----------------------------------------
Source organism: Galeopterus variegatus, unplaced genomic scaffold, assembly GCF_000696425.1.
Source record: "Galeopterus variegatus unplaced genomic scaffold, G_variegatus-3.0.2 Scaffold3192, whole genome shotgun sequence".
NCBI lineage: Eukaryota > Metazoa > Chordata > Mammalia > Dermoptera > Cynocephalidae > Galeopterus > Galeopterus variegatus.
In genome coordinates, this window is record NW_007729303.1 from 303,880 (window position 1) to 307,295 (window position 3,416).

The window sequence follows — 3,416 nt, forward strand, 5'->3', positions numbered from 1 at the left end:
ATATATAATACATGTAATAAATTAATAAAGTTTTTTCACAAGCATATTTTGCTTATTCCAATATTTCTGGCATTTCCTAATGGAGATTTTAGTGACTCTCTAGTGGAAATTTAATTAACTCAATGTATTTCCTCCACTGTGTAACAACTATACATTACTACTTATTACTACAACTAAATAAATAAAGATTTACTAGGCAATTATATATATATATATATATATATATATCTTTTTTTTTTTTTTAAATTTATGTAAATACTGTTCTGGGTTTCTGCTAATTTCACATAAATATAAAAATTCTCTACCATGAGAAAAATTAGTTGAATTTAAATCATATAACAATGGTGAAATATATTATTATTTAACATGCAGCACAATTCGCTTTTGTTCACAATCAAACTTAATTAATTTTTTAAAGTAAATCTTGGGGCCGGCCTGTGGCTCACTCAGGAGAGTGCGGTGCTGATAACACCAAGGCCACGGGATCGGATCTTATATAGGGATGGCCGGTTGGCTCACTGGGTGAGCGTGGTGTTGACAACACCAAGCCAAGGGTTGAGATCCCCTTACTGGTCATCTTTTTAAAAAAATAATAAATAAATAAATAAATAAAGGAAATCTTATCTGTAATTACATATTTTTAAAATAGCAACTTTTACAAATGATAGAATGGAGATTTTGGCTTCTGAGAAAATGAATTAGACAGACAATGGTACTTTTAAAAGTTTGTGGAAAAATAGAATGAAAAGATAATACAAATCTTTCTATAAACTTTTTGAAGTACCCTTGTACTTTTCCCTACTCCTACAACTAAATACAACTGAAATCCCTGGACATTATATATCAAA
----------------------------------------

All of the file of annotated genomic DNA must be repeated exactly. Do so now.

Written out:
Source organism: Galeopterus variegatus, unplaced genomic scaffold, assembly GCF_000696425.1.
Source record: "Galeopterus variegatus unplaced genomic scaffold, G_variegatus-3.0.2 Scaffold3192, whole genome shotgun sequence".
NCBI lineage: Eukaryota > Metazoa > Chordata > Mammalia > Dermoptera > Cynocephalidae > Galeopterus > Galeopterus variegatus.
In genome coordinates, this window is record NW_007729303.1 from 303,880 (window position 1) to 307,295 (window position 3,416).

The window sequence follows — 3,416 nt, forward strand, 5'->3', positions numbered from 1 at the left end:
ATATATAATACATGTAATAAATTAATAAAGTTTTTTCACAAGCATATTTTGCTTATTCCAATATTTCTGGCATTTCCTAATGGAGATTTTAGTGACTCTCTAGTGGAAATTTAATTAACTCAATGTATTTCCTCCACTGTGTAACAACTATACATTACTACTTATTACTACAACTAAATAAATAAAGATTTACTAGGCAATTATATATATATATATATATATATATATCTTTTTTTTTTTTTTAAATTTATGTAAATACTGTTCTGGGTTTCTGCTAATTTCACATAAATATAAAAATTCTCTACCATGAGAAAAATTAGTTGAATTTAAATCATATAACAATGGTGAAATATATTATTATTTAACATGCAGCACAATTCGCTTTTGTTCACAATCAAACTTAATTAATTTTTTAAAGTAAATCTTGGGGCCGGCCTGTGGCTCACTCAGGAGAGTGCGGTGCTGATAACACCAAGGCCACGGGATCGGATCTTATATAGGGATGGCCGGTTGGCTCACTGGGTGAGCGTGGTGTTGACAACACCAAGCCAAGGGTTGAGATCCCCTTACTGGTCATCTTTTTAAAAAAATAATAAATAAATAAATAAATAAAGGAAATCTTATCTGTAATTACATATTTTTAAAATAGCAACTTTTACAAATGATAGAATGGAGATTTTGGCTTCTGAGAAAATGAATTAGACAGACAATGGTACTTTTAAAAGTTTGTGGAAAAATAGAATGAAAAGATAATACAAATCTTTCTATAAACTTTTTGAAGTACCCTTGTACTTTTCCCTACTCCTACAACTAAATACAACTGAAATCCCTGGACATTATATATCAAA